Lomax, played by Colin Firth, is a sixty-something man who also happens to be a railroad enthusiast who has collected railway memorabilia all his life. The film begins with Lomax, in Berwick-upon-Tweed, in 1980, doing what he likes to do best since he was a boy, being enthralled by steam trains, and their timetables. On one of the trains, after a connection in Crewe, he sits across from Patti (a beautiful Nicole Kidman), a young recently divorced woman who is on her way up to Scotland. He impresses her with his train knowledge, and they chat then say their goodbyes. He manages to track her down (all too easily) and before you know it they end up getting married (it happens too quickly). After their marriage, Patti notices strange strange behavior from Eric. At times he becomes distant, clams up and wants to be left alone, has nightmares, and has stopped paying the bills, including the rent. Patti tries to get Eric to open up about what is bothering him (post-traumatic stress), but he simply does not (and cannot). Patti goes to speak to one of his friends at the lodge he hangs out in, Finlay (Stellan Skarsgard), who tells him about Eric’s tragic WWII past.
The Railway Man then begins as a new movie, transporting us to 1942 Singapore. Eric, now a young man (played by a very good Jeremy Irvine), is a Signals Engineer with the British arm. Him, along with a few thousand other soldiers, become prisoners of war after the Japanese forces overrun Singapore. We see the Japanese flag go up, and the soldiers get thrown into railway cattle cars to be sent to an unknown location. Once at a prisoner-of-war camp, they are put to work on the notorious Burma Death Railway where men of all ages were forced to break through rock to make the railway, some with their bare hands, at times beaten and starved. Trying desperately to survive, Eric and some of the soldiers attempt to build a radio from various parts collected from within the camp. Unfortunately, they are caught by the Japanese officers and are subjected to beatings, interrogation, and torture. Eric manages to survive all of this, however, the experience leave him physically and emotionally scared for life. Finlay tells Patti that “War leaves a mark.”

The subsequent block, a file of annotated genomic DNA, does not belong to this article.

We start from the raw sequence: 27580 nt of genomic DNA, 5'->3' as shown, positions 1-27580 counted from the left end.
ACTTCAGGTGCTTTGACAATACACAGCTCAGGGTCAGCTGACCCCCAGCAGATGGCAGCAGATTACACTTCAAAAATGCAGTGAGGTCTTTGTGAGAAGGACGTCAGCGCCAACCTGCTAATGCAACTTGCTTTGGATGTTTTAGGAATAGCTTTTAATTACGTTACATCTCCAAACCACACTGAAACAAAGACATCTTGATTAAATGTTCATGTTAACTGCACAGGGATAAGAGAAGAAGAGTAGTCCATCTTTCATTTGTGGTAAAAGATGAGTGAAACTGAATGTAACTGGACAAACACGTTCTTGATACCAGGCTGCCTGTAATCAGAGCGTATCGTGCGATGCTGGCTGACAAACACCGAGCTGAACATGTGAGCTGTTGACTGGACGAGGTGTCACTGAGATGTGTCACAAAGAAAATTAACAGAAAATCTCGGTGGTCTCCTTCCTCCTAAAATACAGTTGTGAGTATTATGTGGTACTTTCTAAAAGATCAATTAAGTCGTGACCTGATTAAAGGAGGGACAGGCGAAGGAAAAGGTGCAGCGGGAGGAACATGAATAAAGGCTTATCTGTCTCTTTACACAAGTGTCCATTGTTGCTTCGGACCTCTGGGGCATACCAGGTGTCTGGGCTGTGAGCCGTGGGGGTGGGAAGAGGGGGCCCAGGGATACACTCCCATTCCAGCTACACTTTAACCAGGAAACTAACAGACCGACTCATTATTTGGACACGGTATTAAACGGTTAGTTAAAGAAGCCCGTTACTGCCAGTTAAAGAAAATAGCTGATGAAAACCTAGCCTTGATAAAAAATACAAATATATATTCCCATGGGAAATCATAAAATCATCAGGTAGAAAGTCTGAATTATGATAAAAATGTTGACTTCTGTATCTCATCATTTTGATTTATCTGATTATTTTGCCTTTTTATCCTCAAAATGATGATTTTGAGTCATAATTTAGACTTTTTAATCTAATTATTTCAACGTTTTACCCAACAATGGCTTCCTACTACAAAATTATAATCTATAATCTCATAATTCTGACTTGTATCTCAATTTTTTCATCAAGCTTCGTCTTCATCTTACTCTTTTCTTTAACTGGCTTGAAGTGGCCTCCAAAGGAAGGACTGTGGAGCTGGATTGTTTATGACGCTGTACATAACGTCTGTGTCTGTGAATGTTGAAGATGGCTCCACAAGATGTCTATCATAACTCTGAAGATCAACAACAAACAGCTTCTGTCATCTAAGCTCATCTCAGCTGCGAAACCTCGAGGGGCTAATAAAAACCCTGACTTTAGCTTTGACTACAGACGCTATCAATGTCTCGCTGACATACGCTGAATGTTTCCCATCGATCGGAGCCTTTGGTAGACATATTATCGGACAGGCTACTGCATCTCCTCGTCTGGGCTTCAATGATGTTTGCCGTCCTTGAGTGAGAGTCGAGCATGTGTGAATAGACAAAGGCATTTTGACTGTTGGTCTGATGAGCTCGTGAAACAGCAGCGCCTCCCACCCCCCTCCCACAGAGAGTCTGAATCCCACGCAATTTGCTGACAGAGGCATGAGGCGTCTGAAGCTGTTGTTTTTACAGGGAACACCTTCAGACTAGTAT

Finlay goes on to tell Patti that “You can’t possibly imagine what he’s been through.” She is very inquisitive why there is such a code of silence between these ex-British soldiers, and why they don’t talk about what happened to them in the war.  Finlay gives Patti one final bit of information, he knows where Eric can find the Japanese officer who beat him up all those decades ago. She gives this info to Eric, which sets up an expected, and unrealistic, showdown between the two men, at the exact same location. The tortured is now the torturer.
The Railway Man tries to tell a very moving, beautiful and true story, but it’s attempts to do so fail miserably by director Jonathan Teplitsky. While the relationship between Eric and Patti is a loving one, and the 1942 scenes very realistic in their execution and acting, as a whole The Railway Man is not a great film. Some scenes feel forced, some not natural at all. The filmmakers went to great expense and travel to try to turn Lomax’s book into a film; they went to Edinburgh to visit Eric’s old stomping grounds, they went to his school, his place of work, the bridge where he watched trains go by, they even went to his childhood home, and also to Tokyo to record interviews with Takashi Nagase, the Japanese soldier who tortured Eric during the war. But as a whole, it fails to become the epic film it yearns to be. And unfortunately, Eric Lomax died in 2012, not having been able to see the story of his life on the big screen. He was able to visit the set when they were filming, but perhaps it was best that he didn’t see the movie. Eric had survived the darkest place and lived with it his whole adult life, so why would he want to relive it on the big screen in his old age? The catharsis of this film is that he was able to shake off the bad memories of the war and come to terms with the man who caused him most harm (physical and emotional), and with a great love, who helped him get through life to its natural end.
The Railway Man is a powerful story of love and redemption but will probably get lost with the rest of the Christmas/ award worthy films that are now being released. It is worthy of a watch on DVD at home.